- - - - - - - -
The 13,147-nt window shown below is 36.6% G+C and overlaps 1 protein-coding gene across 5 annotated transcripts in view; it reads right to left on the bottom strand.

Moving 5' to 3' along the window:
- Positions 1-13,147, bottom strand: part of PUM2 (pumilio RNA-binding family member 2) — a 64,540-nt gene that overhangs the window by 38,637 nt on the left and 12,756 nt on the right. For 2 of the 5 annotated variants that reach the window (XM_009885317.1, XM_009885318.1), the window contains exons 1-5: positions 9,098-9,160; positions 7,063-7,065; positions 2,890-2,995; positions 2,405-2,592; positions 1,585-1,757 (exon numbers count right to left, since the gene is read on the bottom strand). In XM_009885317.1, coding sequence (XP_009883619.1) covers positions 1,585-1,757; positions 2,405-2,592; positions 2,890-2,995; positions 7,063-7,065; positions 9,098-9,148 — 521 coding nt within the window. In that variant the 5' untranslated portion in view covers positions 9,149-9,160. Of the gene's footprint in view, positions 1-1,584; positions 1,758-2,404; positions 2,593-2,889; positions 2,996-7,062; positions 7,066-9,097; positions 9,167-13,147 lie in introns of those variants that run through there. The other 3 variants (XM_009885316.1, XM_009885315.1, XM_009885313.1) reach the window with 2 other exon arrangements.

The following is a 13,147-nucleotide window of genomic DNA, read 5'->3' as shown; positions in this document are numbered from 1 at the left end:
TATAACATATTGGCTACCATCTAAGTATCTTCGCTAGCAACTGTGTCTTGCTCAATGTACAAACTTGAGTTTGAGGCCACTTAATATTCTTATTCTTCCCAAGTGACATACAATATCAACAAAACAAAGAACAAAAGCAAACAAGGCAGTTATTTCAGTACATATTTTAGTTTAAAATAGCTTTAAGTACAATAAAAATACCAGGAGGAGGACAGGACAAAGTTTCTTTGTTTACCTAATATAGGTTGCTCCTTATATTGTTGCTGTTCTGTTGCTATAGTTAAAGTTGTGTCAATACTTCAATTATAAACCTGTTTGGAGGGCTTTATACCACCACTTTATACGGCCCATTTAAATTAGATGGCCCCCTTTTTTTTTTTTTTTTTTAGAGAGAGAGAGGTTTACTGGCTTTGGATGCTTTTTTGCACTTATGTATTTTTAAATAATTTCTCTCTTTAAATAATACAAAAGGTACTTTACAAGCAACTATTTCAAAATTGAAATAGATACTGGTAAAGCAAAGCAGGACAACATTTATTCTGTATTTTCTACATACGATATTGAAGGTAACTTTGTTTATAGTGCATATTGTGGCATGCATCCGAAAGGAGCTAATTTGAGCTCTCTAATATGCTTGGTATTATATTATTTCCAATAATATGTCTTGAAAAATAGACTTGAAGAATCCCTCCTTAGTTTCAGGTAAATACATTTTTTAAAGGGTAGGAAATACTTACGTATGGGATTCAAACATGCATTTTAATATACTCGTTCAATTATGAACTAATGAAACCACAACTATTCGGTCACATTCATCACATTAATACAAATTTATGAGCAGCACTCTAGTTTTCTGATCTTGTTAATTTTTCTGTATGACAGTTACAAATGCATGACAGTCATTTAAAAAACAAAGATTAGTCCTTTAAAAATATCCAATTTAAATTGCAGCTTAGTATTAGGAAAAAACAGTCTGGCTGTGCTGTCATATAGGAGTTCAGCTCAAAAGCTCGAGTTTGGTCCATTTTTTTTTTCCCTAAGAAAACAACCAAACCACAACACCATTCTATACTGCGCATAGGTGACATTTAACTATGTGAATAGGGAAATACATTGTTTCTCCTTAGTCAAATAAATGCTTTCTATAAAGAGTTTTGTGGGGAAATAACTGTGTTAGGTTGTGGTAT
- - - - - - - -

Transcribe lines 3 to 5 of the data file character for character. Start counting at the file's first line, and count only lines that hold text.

- Positions 1-13,147, bottom strand: part of PUM2 (pumilio RNA-binding family member 2) — a 64,540-nt gene that overhangs the window by 38,637 nt on the left and 12,756 nt on the right. For 2 of the 5 annotated variants that reach the window (XM_009885317.1, XM_009885318.1), the window contains exons 1-5: positions 9,098-9,160; positions 7,063-7,065; positions 2,890-2,995; positions 2,405-2,592; positions 1,585-1,757 (exon numbers count right to left, since the gene is read on the bottom strand). In XM_009885317.1, coding sequence (XP_009883619.1) covers positions 1,585-1,757; positions 2,405-2,592; positions 2,890-2,995; positions 7,063-7,065; positions 9,098-9,148 — 521 coding nt within the window. In that variant the 5' untranslated portion in view covers positions 9,149-9,160. Of the gene's footprint in view, positions 1-1,584; positions 1,758-2,404; positions 2,593-2,889; positions 2,996-7,062; positions 7,066-9,097; positions 9,167-13,147 lie in introns of those variants that run through there. The other 3 variants (XM_009885316.1, XM_009885315.1, XM_009885313.1) reach the window with 2 other exon arrangements.

The following is a 13,147-nucleotide window of genomic DNA, read 5'->3' as shown; positions in this document are numbered from 1 at the left end:
TATAACATATTGGCTACCATCTAAGTATCTTCGCTAGCAACTGTGTCTTGCTCAATGTACAAACTTGAGTTTGAGGCCACTTAATATTCTTATTCTTCCCAAGTGACATACAATATCAACAAAACAAAGAACAAAAGCAAACAAGGCAGTTATTTCAGTACATATTTTAGTTTAAAATAGCTTTAAGTACAATAAAAATACCAGGAGGAGGACAGGACAAAGTTTCTTTGTTTACCTAATATAGGTTGCTCCTTATATTGTTGCTGTTCTGTTGCTATAGTTAAAGTTGTGTCAATACTTCAATTATAAACCTGTTTGGAGGGCTTTATACCACCACTTTATACGGCCCATTTAAATTAGATGGCCCCCTTTTTTTTTTTTTTTTTTAGAGAGAGAGAGGTTTACTGGCTTTGGATGCTTTTTTGCACTTATGTATTTTTAAATAATTTCTCTCTTTAAATAATACAAAAGGTACTTTACAAGCAACTATTTCAAAATTGAAATAGATACTGGTAAAGCAAAGCAGGACAACATTTATTCTGTATTTTCTACATACGATATTGAAGGTAACTTTGTTTATAGTGCATATTGTGGCATGCATCCGAAAGGAGCTAATTTGAGCTCTCTAATATGCTTGGTATTATATTATTTCCAATAATATGTCTTGAAAAATAGACTTGAAGAATCCCTCCTTAGTTTCAGGTAAATACATTTTTTAAAGGGTAGGAAATACTTACGTATGGGATTCAAACATGCATTTTAATATACTCGTTCAATTATGAACTAATGAAACCACAACTATTCGGTCACATTCATCACATTAATACAAATTTATGAGCAGCACTCTAGTTTTCTGATCTTGTTAATTTTTCTGTATGACAGTTACAAATGCATGACAGTCATTTAAAAAACAAAGATTAGTCCTTTAAAAATATCCAATTTAAATTGCAGCTTAGTATTAGGAAAAAACAGTCTGGCTGTGCTGTCATATAGGAGTTCAGCTCAAAAGCTCGAGTTTGGTCCATTTTTTTTTTCCCTAAGAAAACAACCAAACCACAACACCATTCTATACTGCGCATAGGTGACATTTAACTATGTGAATAGGGAAATACATTGTTTCTCCTTAGTCAAATAAATGCTTTCTATAAAGAGTTTTGTGGGGAAATAACTGTGTTAGGTTGTGGTAT